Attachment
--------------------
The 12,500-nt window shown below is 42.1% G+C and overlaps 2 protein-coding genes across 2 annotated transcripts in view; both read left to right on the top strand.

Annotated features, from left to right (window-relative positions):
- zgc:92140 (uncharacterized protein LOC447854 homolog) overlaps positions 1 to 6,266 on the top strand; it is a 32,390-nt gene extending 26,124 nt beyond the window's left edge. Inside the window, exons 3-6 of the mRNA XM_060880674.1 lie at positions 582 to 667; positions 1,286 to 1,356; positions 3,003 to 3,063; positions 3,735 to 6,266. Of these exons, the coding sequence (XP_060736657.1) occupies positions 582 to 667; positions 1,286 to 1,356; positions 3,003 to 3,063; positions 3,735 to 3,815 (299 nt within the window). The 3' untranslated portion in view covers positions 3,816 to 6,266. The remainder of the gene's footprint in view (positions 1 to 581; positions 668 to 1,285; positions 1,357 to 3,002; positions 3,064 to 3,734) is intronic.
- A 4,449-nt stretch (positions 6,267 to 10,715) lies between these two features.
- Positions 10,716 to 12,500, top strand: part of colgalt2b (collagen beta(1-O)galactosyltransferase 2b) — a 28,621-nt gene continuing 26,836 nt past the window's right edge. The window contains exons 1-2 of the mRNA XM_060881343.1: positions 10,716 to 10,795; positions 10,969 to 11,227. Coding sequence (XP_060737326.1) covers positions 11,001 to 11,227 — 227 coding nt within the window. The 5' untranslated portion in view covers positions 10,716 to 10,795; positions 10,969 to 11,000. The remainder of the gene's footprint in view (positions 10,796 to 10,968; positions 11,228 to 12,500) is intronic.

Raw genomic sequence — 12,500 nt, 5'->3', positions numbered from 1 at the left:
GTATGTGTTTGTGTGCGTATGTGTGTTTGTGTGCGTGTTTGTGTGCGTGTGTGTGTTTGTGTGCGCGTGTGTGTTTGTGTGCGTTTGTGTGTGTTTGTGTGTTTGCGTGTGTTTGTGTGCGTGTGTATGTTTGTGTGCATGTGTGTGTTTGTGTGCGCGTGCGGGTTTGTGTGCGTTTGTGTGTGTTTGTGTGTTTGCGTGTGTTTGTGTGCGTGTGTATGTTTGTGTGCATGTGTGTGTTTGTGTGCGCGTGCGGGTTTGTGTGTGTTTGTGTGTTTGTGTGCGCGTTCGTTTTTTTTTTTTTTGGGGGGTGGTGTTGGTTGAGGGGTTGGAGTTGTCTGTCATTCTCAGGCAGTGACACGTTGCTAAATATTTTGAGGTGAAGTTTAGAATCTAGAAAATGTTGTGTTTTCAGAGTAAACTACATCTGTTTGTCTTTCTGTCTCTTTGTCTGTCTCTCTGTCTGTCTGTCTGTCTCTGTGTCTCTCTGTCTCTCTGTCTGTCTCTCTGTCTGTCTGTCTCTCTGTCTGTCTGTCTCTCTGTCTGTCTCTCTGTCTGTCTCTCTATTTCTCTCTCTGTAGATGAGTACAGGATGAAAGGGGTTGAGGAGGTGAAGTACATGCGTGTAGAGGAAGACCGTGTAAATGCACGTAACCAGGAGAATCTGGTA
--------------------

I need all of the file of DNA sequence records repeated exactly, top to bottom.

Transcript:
The 12,500-nt window shown below is 42.1% G+C and overlaps 2 protein-coding genes across 2 annotated transcripts in view; both read left to right on the top strand.

Annotated features, from left to right (window-relative positions):
- zgc:92140 (uncharacterized protein LOC447854 homolog) overlaps positions 1 to 6,266 on the top strand; it is a 32,390-nt gene extending 26,124 nt beyond the window's left edge. Inside the window, exons 3-6 of the mRNA XM_060880674.1 lie at positions 582 to 667; positions 1,286 to 1,356; positions 3,003 to 3,063; positions 3,735 to 6,266. Of these exons, the coding sequence (XP_060736657.1) occupies positions 582 to 667; positions 1,286 to 1,356; positions 3,003 to 3,063; positions 3,735 to 3,815 (299 nt within the window). The 3' untranslated portion in view covers positions 3,816 to 6,266. The remainder of the gene's footprint in view (positions 1 to 581; positions 668 to 1,285; positions 1,357 to 3,002; positions 3,064 to 3,734) is intronic.
- A 4,449-nt stretch (positions 6,267 to 10,715) lies between these two features.
- Positions 10,716 to 12,500, top strand: part of colgalt2b (collagen beta(1-O)galactosyltransferase 2b) — a 28,621-nt gene continuing 26,836 nt past the window's right edge. The window contains exons 1-2 of the mRNA XM_060881343.1: positions 10,716 to 10,795; positions 10,969 to 11,227. Coding sequence (XP_060737326.1) covers positions 11,001 to 11,227 — 227 coding nt within the window. The 5' untranslated portion in view covers positions 10,716 to 10,795; positions 10,969 to 11,000. The remainder of the gene's footprint in view (positions 10,796 to 10,968; positions 11,228 to 12,500) is intronic.

Raw genomic sequence — 12,500 nt, 5'->3', positions numbered from 1 at the left:
GTATGTGTTTGTGTGCGTATGTGTGTTTGTGTGCGTGTTTGTGTGCGTGTGTGTGTTTGTGTGCGCGTGTGTGTTTGTGTGCGTTTGTGTGTGTTTGTGTGTTTGCGTGTGTTTGTGTGCGTGTGTATGTTTGTGTGCATGTGTGTGTTTGTGTGCGCGTGCGGGTTTGTGTGCGTTTGTGTGTGTTTGTGTGTTTGCGTGTGTTTGTGTGCGTGTGTATGTTTGTGTGCATGTGTGTGTTTGTGTGCGCGTGCGGGTTTGTGTGTGTTTGTGTGTTTGTGTGCGCGTTCGTTTTTTTTTTTTTTGGGGGGTGGTGTTGGTTGAGGGGTTGGAGTTGTCTGTCATTCTCAGGCAGTGACACGTTGCTAAATATTTTGAGGTGAAGTTTAGAATCTAGAAAATGTTGTGTTTTCAGAGTAAACTACATCTGTTTGTCTTTCTGTCTCTTTGTCTGTCTCTCTGTCTGTCTGTCTGTCTCTGTGTCTCTCTGTCTCTCTGTCTGTCTCTCTGTCTGTCTGTCTCTCTGTCTGTCTGTCTCTCTGTCTGTCTCTCTGTCTGTCTCTCTATTTCTCTCTCTGTAGATGAGTACAGGATGAAAGGGGTTGAGGAGGTGAAGTACATGCGTGTAGAGGAAGACCGTGTAAATGCACGTAACCAGGAGAATCTGGTA